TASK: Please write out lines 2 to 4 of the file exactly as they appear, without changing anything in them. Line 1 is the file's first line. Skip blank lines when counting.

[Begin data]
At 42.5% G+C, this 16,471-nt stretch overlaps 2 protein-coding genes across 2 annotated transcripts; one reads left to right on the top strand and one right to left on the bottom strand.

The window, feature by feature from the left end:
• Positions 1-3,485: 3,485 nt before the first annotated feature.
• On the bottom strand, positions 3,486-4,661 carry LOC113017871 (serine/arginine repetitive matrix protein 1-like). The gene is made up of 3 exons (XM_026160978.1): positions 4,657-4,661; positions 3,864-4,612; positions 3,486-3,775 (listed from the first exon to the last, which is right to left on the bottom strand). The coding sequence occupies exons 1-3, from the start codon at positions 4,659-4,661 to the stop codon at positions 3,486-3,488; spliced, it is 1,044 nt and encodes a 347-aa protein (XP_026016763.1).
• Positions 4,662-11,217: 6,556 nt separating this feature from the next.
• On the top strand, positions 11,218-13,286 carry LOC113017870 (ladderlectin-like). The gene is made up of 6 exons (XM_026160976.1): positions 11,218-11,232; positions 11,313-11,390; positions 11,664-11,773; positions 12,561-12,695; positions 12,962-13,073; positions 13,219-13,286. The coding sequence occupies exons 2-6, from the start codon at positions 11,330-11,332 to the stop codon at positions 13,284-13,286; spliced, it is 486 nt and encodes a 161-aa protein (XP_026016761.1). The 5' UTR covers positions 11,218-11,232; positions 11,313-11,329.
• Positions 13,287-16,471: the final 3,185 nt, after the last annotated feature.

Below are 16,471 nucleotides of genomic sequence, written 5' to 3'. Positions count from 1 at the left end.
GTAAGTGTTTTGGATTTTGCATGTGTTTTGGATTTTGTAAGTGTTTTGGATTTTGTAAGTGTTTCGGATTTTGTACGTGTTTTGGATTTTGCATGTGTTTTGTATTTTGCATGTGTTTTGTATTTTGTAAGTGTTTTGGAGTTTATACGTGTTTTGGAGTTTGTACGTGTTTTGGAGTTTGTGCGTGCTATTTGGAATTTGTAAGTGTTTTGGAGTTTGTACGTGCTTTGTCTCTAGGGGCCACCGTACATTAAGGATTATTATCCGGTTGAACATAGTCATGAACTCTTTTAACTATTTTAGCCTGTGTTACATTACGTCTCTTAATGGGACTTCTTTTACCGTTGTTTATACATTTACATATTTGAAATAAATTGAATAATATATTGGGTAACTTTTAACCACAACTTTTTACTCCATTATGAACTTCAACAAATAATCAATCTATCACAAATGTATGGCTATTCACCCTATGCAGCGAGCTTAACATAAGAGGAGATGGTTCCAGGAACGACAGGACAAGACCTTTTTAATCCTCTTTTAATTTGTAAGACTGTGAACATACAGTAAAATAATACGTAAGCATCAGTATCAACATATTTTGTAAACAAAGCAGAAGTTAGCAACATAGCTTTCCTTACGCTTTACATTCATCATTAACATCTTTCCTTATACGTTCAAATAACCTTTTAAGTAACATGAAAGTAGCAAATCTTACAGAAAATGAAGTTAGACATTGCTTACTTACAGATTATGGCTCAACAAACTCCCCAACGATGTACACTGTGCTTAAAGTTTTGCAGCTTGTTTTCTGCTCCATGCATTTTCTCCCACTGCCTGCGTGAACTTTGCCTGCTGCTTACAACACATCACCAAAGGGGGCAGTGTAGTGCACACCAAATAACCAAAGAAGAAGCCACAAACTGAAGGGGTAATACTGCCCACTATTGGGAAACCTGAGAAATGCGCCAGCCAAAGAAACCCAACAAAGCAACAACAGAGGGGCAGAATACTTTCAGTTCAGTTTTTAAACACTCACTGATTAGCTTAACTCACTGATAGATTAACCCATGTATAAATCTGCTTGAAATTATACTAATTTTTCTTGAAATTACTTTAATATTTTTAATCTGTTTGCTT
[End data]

The window, feature by feature from the left end:
• Positions 1-3,485: 3,485 nt before the first annotated feature.
• On the bottom strand, positions 3,486-4,661 carry LOC113017871 (serine/arginine repetitive matrix protein 1-like). The gene is made up of 3 exons (XM_026160978.1): positions 4,657-4,661; positions 3,864-4,612; positions 3,486-3,775 (listed from the first exon to the last, which is right to left on the bottom strand). The coding sequence occupies exons 1-3, from the start codon at positions 4,659-4,661 to the stop codon at positions 3,486-3,488; spliced, it is 1,044 nt and encodes a 347-aa protein (XP_026016763.1).